Earlier this week, Bryan Stevenson, author of Just Mercy, came to Virginia Commonwealth University to talk about his work with the Equal Justice Initiative, a legal practice he founded in Montgomery, Alabama, to help people on death row obtain justice—one of the many services the organization provides.
Bryan suggested four steps “for those who want to change the world.” The first: “Get proximate to people and their problems.” This enables us to see the details and nuances of the particularities of people’s lives. “There is power in proximity.” Second: “Change narratives that sustain inequality and injustice.” By using a narrative that calls some (usually black or brown) children “super-predators,” we make it acceptable to throw some children away. The fourth step (I’ll get to the third): “Be willing to do uncomfortable things.” For example, Bryan had to tell (and attempt to comfort) a mentally-challenged client that his execution would go forward. Bryan’s third step, especially appropriate to this essay: “Stay hopeful.” “Hopelessness,” Bryan said, “is the enemy of justice.” “Hope,” he added, “is your power.”
Bryan admits his work can be discouraging. Innocent people are often denied justice. “Our system is broken.” So, why does he continue forward? “Because I’m broken too and within that brokenness, I find redemption.”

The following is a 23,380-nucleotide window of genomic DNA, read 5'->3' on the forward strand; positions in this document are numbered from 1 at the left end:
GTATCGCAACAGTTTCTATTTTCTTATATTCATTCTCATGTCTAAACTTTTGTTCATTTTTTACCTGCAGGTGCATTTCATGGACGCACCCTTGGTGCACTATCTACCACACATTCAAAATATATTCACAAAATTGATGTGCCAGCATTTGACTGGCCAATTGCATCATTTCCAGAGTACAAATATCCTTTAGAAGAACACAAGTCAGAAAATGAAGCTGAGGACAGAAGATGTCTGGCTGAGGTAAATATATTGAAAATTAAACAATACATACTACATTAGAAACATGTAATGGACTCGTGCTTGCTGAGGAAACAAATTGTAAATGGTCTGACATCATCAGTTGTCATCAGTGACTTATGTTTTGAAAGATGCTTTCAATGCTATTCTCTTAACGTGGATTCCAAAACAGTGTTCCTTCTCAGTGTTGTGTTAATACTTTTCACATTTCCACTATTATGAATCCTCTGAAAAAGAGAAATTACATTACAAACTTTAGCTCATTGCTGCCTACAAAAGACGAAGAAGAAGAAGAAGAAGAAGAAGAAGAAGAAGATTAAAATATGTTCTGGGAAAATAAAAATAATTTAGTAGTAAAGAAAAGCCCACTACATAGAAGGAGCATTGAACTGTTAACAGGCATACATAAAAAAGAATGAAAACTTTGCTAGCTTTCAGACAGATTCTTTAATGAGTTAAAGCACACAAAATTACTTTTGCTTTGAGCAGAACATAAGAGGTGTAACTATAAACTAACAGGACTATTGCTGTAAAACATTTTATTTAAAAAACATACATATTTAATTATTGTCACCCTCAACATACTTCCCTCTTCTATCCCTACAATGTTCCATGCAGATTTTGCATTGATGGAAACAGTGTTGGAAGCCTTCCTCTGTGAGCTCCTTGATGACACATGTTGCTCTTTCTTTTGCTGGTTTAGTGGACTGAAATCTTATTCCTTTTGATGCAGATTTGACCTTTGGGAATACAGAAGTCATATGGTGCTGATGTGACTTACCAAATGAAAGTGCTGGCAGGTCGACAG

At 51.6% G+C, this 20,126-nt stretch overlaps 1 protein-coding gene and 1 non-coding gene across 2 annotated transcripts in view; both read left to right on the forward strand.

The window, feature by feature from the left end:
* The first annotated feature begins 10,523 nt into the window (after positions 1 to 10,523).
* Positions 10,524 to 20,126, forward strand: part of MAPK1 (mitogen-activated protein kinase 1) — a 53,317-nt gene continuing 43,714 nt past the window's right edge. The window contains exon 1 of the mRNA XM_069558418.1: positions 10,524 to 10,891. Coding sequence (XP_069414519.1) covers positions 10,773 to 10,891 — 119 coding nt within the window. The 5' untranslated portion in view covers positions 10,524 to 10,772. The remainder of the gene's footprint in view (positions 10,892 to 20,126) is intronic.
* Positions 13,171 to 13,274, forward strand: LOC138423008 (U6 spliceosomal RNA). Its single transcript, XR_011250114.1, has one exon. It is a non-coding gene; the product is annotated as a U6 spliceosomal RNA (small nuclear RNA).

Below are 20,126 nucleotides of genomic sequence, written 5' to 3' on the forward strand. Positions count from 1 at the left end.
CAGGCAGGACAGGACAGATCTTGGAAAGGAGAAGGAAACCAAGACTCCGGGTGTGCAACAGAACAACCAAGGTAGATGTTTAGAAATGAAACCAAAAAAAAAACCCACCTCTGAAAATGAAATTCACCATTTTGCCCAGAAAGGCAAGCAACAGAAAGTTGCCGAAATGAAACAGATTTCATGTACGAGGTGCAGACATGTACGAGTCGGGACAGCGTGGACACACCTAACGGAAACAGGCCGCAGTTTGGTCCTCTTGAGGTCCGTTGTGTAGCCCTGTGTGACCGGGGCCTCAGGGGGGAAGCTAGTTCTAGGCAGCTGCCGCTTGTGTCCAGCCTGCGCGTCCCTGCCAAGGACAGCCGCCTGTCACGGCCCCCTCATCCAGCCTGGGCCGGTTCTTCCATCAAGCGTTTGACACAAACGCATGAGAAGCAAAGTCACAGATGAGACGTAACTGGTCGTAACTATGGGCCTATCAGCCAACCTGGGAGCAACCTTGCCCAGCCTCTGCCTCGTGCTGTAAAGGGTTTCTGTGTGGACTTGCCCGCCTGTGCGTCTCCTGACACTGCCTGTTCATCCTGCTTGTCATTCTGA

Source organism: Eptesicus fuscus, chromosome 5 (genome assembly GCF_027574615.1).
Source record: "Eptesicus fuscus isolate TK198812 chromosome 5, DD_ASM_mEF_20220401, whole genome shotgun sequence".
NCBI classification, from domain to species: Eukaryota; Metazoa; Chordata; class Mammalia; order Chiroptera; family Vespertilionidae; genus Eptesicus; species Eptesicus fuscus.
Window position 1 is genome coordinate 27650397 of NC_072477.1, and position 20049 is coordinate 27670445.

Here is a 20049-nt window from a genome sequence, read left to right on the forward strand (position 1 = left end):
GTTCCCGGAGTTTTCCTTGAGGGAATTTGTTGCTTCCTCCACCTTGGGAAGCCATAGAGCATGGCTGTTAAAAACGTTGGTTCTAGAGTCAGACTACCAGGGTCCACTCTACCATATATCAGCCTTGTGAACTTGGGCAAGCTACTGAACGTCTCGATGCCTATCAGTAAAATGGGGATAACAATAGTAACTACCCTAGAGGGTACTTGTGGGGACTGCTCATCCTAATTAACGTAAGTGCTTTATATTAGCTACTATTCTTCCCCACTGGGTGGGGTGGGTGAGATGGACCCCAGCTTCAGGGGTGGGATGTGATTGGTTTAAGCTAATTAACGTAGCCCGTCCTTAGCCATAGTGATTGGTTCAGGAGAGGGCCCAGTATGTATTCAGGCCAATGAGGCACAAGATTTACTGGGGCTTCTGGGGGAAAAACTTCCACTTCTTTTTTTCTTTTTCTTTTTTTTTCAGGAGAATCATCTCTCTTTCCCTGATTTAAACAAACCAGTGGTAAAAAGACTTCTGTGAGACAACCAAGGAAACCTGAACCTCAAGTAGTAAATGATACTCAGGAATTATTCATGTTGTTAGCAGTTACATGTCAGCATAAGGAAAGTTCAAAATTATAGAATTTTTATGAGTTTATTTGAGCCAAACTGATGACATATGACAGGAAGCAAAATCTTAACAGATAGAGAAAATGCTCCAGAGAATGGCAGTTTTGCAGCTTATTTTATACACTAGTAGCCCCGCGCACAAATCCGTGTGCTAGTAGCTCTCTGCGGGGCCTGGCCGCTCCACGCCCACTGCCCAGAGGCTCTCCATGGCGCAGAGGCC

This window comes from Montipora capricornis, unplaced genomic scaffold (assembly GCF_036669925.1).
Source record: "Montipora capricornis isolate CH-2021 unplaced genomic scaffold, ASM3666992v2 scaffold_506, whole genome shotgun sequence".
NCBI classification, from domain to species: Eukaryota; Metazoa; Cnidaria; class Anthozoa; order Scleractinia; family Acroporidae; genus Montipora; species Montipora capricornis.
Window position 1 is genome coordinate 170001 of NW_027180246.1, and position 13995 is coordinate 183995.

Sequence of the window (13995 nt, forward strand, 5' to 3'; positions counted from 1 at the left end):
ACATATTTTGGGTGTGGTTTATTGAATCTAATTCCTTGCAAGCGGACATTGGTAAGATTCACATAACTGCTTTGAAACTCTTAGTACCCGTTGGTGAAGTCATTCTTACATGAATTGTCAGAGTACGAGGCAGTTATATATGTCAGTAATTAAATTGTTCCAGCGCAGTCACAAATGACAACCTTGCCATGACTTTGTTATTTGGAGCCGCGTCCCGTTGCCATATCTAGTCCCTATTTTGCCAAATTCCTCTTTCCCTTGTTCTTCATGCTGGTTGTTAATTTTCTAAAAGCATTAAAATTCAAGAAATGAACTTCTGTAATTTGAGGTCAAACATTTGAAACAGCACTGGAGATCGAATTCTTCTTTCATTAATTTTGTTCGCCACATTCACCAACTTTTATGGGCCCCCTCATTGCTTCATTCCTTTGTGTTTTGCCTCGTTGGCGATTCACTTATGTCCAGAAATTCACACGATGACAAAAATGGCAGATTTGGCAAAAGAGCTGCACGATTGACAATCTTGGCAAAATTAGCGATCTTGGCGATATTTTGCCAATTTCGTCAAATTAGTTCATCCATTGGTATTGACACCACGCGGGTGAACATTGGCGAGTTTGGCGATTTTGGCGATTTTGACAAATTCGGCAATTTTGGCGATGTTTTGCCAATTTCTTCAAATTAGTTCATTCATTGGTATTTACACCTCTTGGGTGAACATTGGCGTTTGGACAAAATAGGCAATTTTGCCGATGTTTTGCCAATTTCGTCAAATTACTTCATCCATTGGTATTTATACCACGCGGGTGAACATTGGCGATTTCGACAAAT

I admire and laud Bryan’s work. I don’t understand how that bird perched in his soul has not been crushed. How does he remain hopeful in spite of racist (and sometimes predatory) law enforcement officers carrying out blatant injustices within our broken system day in and day out? He didn’t say. Just told us to remain hopeful.
My good friend, Dale Smith, identifies as Christian. He worships and is active in one of the Episcopal churches in town. He’s discouraged with the flagrant display of injustice both in our country and throughout the world. He’s marched in protest. He also has his government representatives on “speed dial” so he can easily call them every day to make sure they hear his point of view. On Good Friday, the day before he traveled to Washington DC to take part in a protest march yet again, he sent me the following message: